Ego Is the Enemy – Ryan Holiday Book Summary

Ego Is the Enemy – Ryan Holiday | Free Book Summary

Ego Is the Enemy – Ryan Holiday

Ego can be defined as the sense of superiority and certainty that exceeds the bounds of confidence and talent. It’s when the notion of ourselves and the world grows so inflated that it begins to distort the reality that surrounds us.

Talk and Hype to Replace Action

Talk and Hype to Replace Action

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When we are striving for something it’s a temptation that exists for everyone – for talk and hype to replace action. At the beginning of any path, we are excited and nervous. So we seek to comfort ourselves externally instead of inwardly. This side we call “ego.”

We seem to think that silence is a sign of weakness. Being ignored is tantamount to death, and for ego, this is true. Research shows that while goal visualization is important, after a certain point, our mind begins to confuse it with actual progress.

Become a Student

We don’t like thinking that someone is better than us or that we have a lot left to learn. For this reason, updating your appraisal of your talents in a downward direction is one of the most difficult things to do in life – it is always a component of mastery.Free book, podcast summaries

The pretense of knowledge is our most dangerous vice, because it prevents us from getting any better. Studious self-assessment is the antidote.

Taste/Talent Gap

Ira Glass states that all of us who do creative work . . . we get into it because we have good taste. But it’s like there’s a gap—that for the first couple years that you are making stuff, what you are making isn’t so good. It’s really not that great. It’s trying to be good; it has ambitions to be good, but it’s not quite that good. But your taste—the thing that got you into the game—is still killer, and your taste is good enough that you can tell that what you are making is kind of a disappointment to you.

Ego in Taste/Talent Gap Situation

In this taste-talent gap situation, ego can seem comforting. Who wants to look at themselves and their work and find it does not measure up? And so, here, we might bluster our way through. Or, we can face our shortcomings honestly and put in the time. We can let this humble us, see clearly where we are talented and where we need to improve, and then put in the work to bridge that gap.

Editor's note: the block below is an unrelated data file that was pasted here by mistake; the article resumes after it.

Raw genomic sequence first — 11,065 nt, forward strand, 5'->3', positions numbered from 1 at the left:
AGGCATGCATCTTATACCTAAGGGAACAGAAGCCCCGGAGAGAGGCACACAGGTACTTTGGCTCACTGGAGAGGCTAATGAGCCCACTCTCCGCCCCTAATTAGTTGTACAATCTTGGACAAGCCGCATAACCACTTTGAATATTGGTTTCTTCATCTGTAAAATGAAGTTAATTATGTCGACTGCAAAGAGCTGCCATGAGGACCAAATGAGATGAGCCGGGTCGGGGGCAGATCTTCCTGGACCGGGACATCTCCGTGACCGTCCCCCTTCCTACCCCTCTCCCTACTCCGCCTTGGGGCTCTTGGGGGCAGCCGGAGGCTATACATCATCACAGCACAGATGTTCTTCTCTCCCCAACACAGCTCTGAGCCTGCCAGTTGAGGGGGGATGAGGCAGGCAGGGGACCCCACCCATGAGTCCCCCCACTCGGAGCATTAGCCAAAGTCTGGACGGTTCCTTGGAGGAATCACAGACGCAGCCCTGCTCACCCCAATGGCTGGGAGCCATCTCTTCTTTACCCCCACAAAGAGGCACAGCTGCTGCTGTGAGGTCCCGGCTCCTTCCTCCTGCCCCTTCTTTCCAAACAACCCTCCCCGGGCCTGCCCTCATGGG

Ego in Success

Success is intoxicating, but to sustain it requires sobriety. We can’t keep learning if we think we already know everything. We can’t buy into the myths we make for ourselves or the noise and chatter of the outside world.

Too often convinced of own intelligence, we stay in a comfort zone where we never feel stupid and are never challenged to learn or reconsider what we know. It obscures various weaknesses in our understanding until eventually it’s too late to change course.

Ego Driven Distractions

We start out knowing what is important to us, but once we have achieved it, we lose sight of our priorities. All of us regularly say yes unthinkingly, or out of vague attraction, or out of greed or vanity. We think “yes” will let us accomplish more, when in reality it prevents exactly what we seek. Ego rejects trade-offs. Why? Ego wants it all.

Seneca’s Euthymia

According to Seneca, the Greek word euthymia meaning tranquility is one we should think of often: it is the sense of own path and how to stay on it without getting distracted by all the others that intersect it.


One of the symptoms of approaching nervous breakdown is the belief that one’s work is terribly important.

Maintain Sobriety

In most cases, we think that people become successful through sheer energy and enthusiasm. We almost excuse ego because we think it’s part and parcel of the personality required to “make it big.” Maybe a bit of overpoweringness is what got you where you are. But let’s ask: Is it really sustainable for the next several decades? Can you really outwork and outrun everyone forever?

Ego in Failure

No one is permanently successful, and not everyone finds success on the first attempt. We all deal with setbacks along the way. Ego not only leaves us unprepared for these circumstances, it often contributes to their occurring in the first place. If success is ego intoxication then failure can be a devastating blow.

Failure is Part of the Process

The way through, the way to rise again, requires a reorientation and increased self-awareness. We don’t need pity, our own or anyone else’s; we need purpose, poise, and patience. It’s far better when doing good work is sufficient. In other words, the less attached we are to the outcome, the better.

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